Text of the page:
These words by Stanley Brouwn (Art & Project Bulletin 11, 1969) are the starting point for this year’s Artefact festival, which opened on 21 February in Leuven, Belgium. Contemporary visual arts, current events, and societal challenges will meet under the theme Parallel Crossings, focusing on movement in all its forms. Former curator Pieter-Paul Mortier is back to guest curate the exhibition. A man who prefers to stay behind the scenes, he knows every square centimetre of the STUK arts centre, but is returning with a new awareness. He took a break from overseeing the preparations to share his ideas on a ‘quiet’ exhibition with DAMN°.

DAMN°: You’re back at Artefact after five editions away.

Foyer by Ismaïl Bahri
Pieter-Paul Mortier: After curating the festival from 2007 to 2013, I got the ‘seven-year itch’ and decided it was time for something else, parting with the festival as very good friends. Karen Verschooren is the current curator and will remain so, but she got the opportunity to spend a year abroad and I was asked to step in for this edition. I’ve been busy coordinating the Courtisane film festival and teaching at KASK in Ghent. But I still think putting together exhibitions is the most beautiful job on Earth. So it was an offer I couldn’t refuse.

DAMN°: What new perspective and approaches are you bringing to the festival after being away?

Seeds of Changes by Maria Theresa Alves. 1999-ongoing, installation & garden.
Mortier: On a personal level it was a confrontation to realise that certain questions about my own position as a white male western curator were never or very rarely addressed in the past, not by myself, my peers or others. For me personally, the last edition of the Berlin Biennale was an important moment. Many huge challenges when it comes to racial issues, origins and social and economic backgrounds in the arts were not a theme or the subject matter of the exhibition. The curators presented an alternative that they see, feel and experience as a natural thing.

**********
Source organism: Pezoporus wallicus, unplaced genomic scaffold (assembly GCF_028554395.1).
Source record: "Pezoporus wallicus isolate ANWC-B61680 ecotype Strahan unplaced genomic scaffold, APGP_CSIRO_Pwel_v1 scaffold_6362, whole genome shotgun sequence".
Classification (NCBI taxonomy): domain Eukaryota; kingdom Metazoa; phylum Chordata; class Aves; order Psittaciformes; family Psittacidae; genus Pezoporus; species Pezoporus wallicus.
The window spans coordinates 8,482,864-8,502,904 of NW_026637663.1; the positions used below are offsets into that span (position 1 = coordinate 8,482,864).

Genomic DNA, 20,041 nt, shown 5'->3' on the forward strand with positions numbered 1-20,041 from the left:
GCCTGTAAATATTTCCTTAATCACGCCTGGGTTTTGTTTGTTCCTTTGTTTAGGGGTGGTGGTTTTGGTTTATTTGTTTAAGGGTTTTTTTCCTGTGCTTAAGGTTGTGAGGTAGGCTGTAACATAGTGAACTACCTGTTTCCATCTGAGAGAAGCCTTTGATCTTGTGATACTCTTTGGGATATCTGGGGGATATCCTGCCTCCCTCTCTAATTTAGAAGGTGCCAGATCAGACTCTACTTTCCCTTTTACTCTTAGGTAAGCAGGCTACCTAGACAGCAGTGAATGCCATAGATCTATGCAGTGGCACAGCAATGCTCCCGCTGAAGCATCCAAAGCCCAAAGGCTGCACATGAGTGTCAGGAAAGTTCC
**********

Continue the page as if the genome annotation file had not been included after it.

DAMN°: What inspired the theme Parallel Crossings?

Jim Campbell –Exploded View (Commuters). Photo by Sarah-Christianson
Aila Syed – Points of Departure. Courtesy of Alia Syed and LUX London
Mortier: I started with the text by Stanley Brouwn. The text is really simple, but very complicated… Migration has always been important but today it seems more problematised than in other moments. I wanted to get out of the heated arguments of today and look at it with a bit of distance… A theme is not something that closes everything, but is more of a space where you can bring certain practices, certain works, together without taking a tight grip on them... The title is a paradox, because parallel lines are not supposed to cross. But you will cross eventually – both people and ideas.

DAMN°: If you’re trying to stay away from the popular views of today, why did you feel like this was the moment to treat this theme?

Mortier: Because it is touching me in every way. Because it is confusing me. Because of what’s happening today, you have to rethink a lot of things.

DAMN°: Several of the artists are focusing on the deconstruction of old norms and limits. Do they give you a clue about what possibilities the future might hold for us?

Mortier: Yes, they do… I see other possibilities in Alia Syed’s work. She doesn’t see herself [in the BBC archive] and she’s not cynical about it, she says I’m going to inject myself in the images and in the archive. With Renata Lucas it’s obvious, that we still have something to say about the space we inhabit. I think that people like Sven Augustijnen and Maria Thereza Alves are really asking you to rethink your culture, which is an important step in the process. They really open up your environment and they reveal yourself in a way, so not necessarily the past but it’s really about you. I love Kiluanji Kia Henda’s work, the humour, the wit, the beauty of the imagination of travelling to the sun from Africa, it is possible. We can do it. For me Foyer [by Ismaïl Bahri] is all about the totally unexpected, meeting people… for me that’s a work full of potential and possibilities.

DAMN°: You have described the exhibition as ‘quiet’. What is so powerful about quiet?

Mortier: It's powerful because it's not loud. I think quietness, humility, poeticism, fragility, can be features of strength. And they do not exclude anger or dissent.

I really hope the exhibition communicates. I think it does.

Artefact 2019: Parallel Crossings, STUK arts centre, Leuven, Belgium, until 10 March, artefact-festival.be 

From Icarus by Kiluanji Kia Henda
Shifting Axis by Marjolijn Dijkman
Renata Lucas - Falha (Failure), 2003-2019. Photo by Nathalie Barki, Istambul Biennial, 2011